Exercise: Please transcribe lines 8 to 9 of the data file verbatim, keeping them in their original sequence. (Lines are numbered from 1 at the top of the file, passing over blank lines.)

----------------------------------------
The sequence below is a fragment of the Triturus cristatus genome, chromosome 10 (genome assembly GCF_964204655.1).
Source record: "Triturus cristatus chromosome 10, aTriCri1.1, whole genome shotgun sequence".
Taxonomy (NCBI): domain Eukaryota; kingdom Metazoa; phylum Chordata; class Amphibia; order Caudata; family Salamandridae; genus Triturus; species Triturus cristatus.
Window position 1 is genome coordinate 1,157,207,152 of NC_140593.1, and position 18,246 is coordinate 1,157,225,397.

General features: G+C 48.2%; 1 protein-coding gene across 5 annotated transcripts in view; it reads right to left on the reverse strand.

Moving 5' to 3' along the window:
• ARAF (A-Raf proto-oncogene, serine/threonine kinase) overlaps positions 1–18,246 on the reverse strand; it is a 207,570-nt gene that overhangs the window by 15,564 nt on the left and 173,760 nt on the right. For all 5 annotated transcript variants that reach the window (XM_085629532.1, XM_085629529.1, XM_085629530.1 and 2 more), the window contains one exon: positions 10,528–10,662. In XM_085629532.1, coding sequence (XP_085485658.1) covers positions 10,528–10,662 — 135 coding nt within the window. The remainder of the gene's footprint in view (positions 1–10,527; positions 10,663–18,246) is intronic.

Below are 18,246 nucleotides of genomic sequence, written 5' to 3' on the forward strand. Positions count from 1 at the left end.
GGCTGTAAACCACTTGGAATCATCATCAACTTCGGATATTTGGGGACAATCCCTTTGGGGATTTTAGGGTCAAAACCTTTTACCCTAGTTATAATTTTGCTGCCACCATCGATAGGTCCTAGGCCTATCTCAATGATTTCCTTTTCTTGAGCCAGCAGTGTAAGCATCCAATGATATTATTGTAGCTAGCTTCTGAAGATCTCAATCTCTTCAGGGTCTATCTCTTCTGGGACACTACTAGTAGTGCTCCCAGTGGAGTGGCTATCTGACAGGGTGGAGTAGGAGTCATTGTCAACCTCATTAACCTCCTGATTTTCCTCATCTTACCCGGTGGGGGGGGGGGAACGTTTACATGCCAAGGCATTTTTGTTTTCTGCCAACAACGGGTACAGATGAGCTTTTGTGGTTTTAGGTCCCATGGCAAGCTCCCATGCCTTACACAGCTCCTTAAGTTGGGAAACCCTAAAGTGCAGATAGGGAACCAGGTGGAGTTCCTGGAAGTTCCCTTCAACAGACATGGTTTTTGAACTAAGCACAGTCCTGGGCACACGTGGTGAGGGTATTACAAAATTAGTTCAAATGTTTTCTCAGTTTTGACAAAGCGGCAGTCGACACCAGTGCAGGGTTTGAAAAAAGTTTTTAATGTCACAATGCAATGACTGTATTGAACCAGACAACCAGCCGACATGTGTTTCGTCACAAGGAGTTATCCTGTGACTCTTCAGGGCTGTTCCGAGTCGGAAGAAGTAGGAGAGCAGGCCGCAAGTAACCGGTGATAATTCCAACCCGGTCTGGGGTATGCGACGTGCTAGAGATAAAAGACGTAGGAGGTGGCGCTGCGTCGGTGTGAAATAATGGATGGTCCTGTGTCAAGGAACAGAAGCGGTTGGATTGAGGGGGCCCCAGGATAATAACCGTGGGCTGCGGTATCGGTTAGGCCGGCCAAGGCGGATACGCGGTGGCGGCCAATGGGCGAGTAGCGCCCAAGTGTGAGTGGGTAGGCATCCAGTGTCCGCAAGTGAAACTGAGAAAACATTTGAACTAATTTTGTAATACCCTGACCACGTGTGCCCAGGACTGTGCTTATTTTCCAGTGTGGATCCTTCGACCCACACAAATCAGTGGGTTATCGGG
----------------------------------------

Below are 18,246 nucleotides of genomic sequence, written 5' to 3' on the forward strand. Positions count from 1 at the left end.
GGCTGTAAACCACTTGGAATCATCATCAACTTCGGATATTTGGGGACAATCCCTTTGGGGATTTTAGGGTCAAAACCTTTTACCCTAGTTATAATTTTGCTGCCACCATCGATAGGTCCTAGGCCTATCTCAATGATTTCCTTTTCTTGAGCCAGCAGTGTAAGCATCCAATGATATTATTGTAGCTAGCTTCTGAAGATCTCAATCTCTTCAGGGTCTATCTCTTCTGGGACACTACTAGTAGTGCTCCCAGTGGAGTGGCTATCTGACAGGGTGGAGTAGGAGTCATTGTCAACCTCATTAACCTCCTGATTTTCCTCATCTTACCCGGTGGGGGGGGGGGAACGTTTACATGCCAAGGCATTTTTGTTTTCTGCCAACAACGGGTACAGATGAGCTTTTGTGGTTTTAGGTCCCATGGCAAGCTCCCATGCCTTACACAGCTCCTTAAGTTGGGAAACCCTAAAGTGCAGATAGGGAACCAGGTGGAGTTCCTGGAAGTTCCCTTCAACAGACATGGTTTTTGAACTAAGCACAGTCCTGGGCACACGTGGTGAGGGTATTACAAAATTAGTTCAAATGTTTTCTCAGTTTTGACAAAGCGGCAGTCGACACCAGTGCAGGGTTTGAAAAAAGTTTTTAATGTCACAATGCAATGACTGTATTGAACCAGACAACCAGCCGACATGTGTTTCGTCACAAGGAGTTATCCTGTGACTCTTCAGGGCTGTTCCGAGTCGGAAGAAGTAGGAGAGCAGGCCGCAAGTAACCGGTGATAATTCCAACCCGGTCTGGGGTATGCGACGTGCTAGAGATAAAAGACGTAGGAGGTGGCGCTGCGTCGGTGTGAAATAATGGATGGTCCTGTGTCAAGGAACAGAAGCGGTTGGATTGAGGGGGCCCCAGGATAATAACCGTGGGCTGCGGTATCGGTTAGGCCGGCCAAGGCGGATACGCGGTGGCGGCCAATGGGCGAGTAGCGCCCAAGTGTGAGTGGGTAGGCATCCAGTGTCCGCAAGTGAAACTGAGAAAACATTTGAACTAATTTTGTAATACCCTGACCACGTGTGCCCAGGACTGTGCTTATTTTCCAGTGTGGATCCTTCGACCCACACAAATCAGTGGGTTATCGGG